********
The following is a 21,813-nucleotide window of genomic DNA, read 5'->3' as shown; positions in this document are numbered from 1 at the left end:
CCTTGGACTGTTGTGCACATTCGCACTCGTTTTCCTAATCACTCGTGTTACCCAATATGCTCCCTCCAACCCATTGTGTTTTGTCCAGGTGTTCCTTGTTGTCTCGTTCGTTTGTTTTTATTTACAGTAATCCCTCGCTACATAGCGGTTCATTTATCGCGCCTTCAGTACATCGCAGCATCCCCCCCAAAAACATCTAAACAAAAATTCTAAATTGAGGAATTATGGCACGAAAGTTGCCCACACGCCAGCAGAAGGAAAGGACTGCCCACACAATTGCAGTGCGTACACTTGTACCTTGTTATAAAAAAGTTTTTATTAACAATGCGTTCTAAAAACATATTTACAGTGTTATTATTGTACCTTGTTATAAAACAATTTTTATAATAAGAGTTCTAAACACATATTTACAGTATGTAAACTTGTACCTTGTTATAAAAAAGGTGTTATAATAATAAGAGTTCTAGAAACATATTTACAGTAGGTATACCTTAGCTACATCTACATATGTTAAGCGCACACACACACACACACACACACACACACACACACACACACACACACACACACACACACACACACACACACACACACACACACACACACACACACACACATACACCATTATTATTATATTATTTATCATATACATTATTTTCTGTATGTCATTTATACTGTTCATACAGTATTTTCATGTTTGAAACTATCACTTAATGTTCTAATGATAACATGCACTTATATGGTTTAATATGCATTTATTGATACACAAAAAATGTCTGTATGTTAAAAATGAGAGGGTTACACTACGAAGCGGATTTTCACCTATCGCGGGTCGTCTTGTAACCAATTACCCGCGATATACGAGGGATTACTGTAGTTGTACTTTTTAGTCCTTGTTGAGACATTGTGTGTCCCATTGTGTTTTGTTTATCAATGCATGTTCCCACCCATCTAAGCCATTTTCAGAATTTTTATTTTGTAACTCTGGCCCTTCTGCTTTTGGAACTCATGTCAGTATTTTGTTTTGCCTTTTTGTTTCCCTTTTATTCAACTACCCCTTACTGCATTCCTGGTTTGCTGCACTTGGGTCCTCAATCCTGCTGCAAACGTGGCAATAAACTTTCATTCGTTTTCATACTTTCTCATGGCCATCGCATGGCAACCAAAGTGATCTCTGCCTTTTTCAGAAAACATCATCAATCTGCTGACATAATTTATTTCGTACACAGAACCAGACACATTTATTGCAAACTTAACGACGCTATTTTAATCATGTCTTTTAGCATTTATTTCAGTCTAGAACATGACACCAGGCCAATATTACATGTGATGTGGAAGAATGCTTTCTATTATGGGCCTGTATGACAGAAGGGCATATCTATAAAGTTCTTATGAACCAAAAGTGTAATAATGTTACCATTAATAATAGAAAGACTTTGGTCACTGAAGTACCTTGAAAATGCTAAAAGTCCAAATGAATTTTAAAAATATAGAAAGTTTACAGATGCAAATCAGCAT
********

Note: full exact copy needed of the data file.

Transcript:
The following is a 21,813-nucleotide window of genomic DNA, read 5'->3' as shown; positions in this document are numbered from 1 at the left end:
CCTTGGACTGTTGTGCACATTCGCACTCGTTTTCCTAATCACTCGTGTTACCCAATATGCTCCCTCCAACCCATTGTGTTTTGTCCAGGTGTTCCTTGTTGTCTCGTTCGTTTGTTTTTATTTACAGTAATCCCTCGCTACATAGCGGTTCATTTATCGCGCCTTCAGTACATCGCAGCATCCCCCCCAAAAACATCTAAACAAAAATTCTAAATTGAGGAATTATGGCACGAAAGTTGCCCACACGCCAGCAGAAGGAAAGGACTGCCCACACAATTGCAGTGCGTACACTTGTACCTTGTTATAAAAAAGTTTTTATTAACAATGCGTTCTAAAAACATATTTACAGTGTTATTATTGTACCTTGTTATAAAACAATTTTTATAATAAGAGTTCTAAACACATATTTACAGTATGTAAACTTGTACCTTGTTATAAAAAAGGTGTTATAATAATAAGAGTTCTAGAAACATATTTACAGTAGGTATACCTTAGCTACATCTACATATGTTAAGCGCACACACACACACACACACACACACACACACACACACACACACACACACACACACACACACACACACACACACACACACACACACACACACACACACACATACACCATTATTATTATATTATTTATCATATACATTATTTTCTGTATGTCATTTATACTGTTCATACAGTATTTTCATGTTTGAAACTATCACTTAATGTTCTAATGATAACATGCACTTATATGGTTTAATATGCATTTATTGATACACAAAAAATGTCTGTATGTTAAAAATGAGAGGGTTACACTACGAAGCGGATTTTCACCTATCGCGGGTCGTCTTGTAACCAATTACCCGCGATATACGAGGGATTACTGTAGTTGTACTTTTTAGTCCTTGTTGAGACATTGTGTGTCCCATTGTGTTTTGTTTATCAATGCATGTTCCCACCCATCTAAGCCATTTTCAGAATTTTTATTTTGTAACTCTGGCCCTTCTGCTTTTGGAACTCATGTCAGTATTTTGTTTTGCCTTTTTGTTTCCCTTTTATTCAACTACCCCTTACTGCATTCCTGGTTTGCTGCACTTGGGTCCTCAATCCTGCTGCAAACGTGGCAATAAACTTTCATTCGTTTTCATACTTTCTCATGGCCATCGCATGGCAACCAAAGTGATCTCTGCCTTTTTCAGAAAACATCATCAATCTGCTGACATAATTTATTTCGTACACAGAACCAGACACATTTATTGCAAACTTAACGACGCTATTTTAATCATGTCTTTTAGCATTTATTTCAGTCTAGAACATGACACCAGGCCAATATTACATGTGATGTGGAAGAATGCTTTCTATTATGGGCCTGTATGACAGAAGGGCATATCTATAAAGTTCTTATGAACCAAAAGTGTAATAATGTTACCATTAATAATAGAAAGACTTTGGTCACTGAAGTACCTTGAAAATGCTAAAAGTCCAAATGAATTTTAAAAATATAGAAAGTTTACAGATGCAAATCAGCAT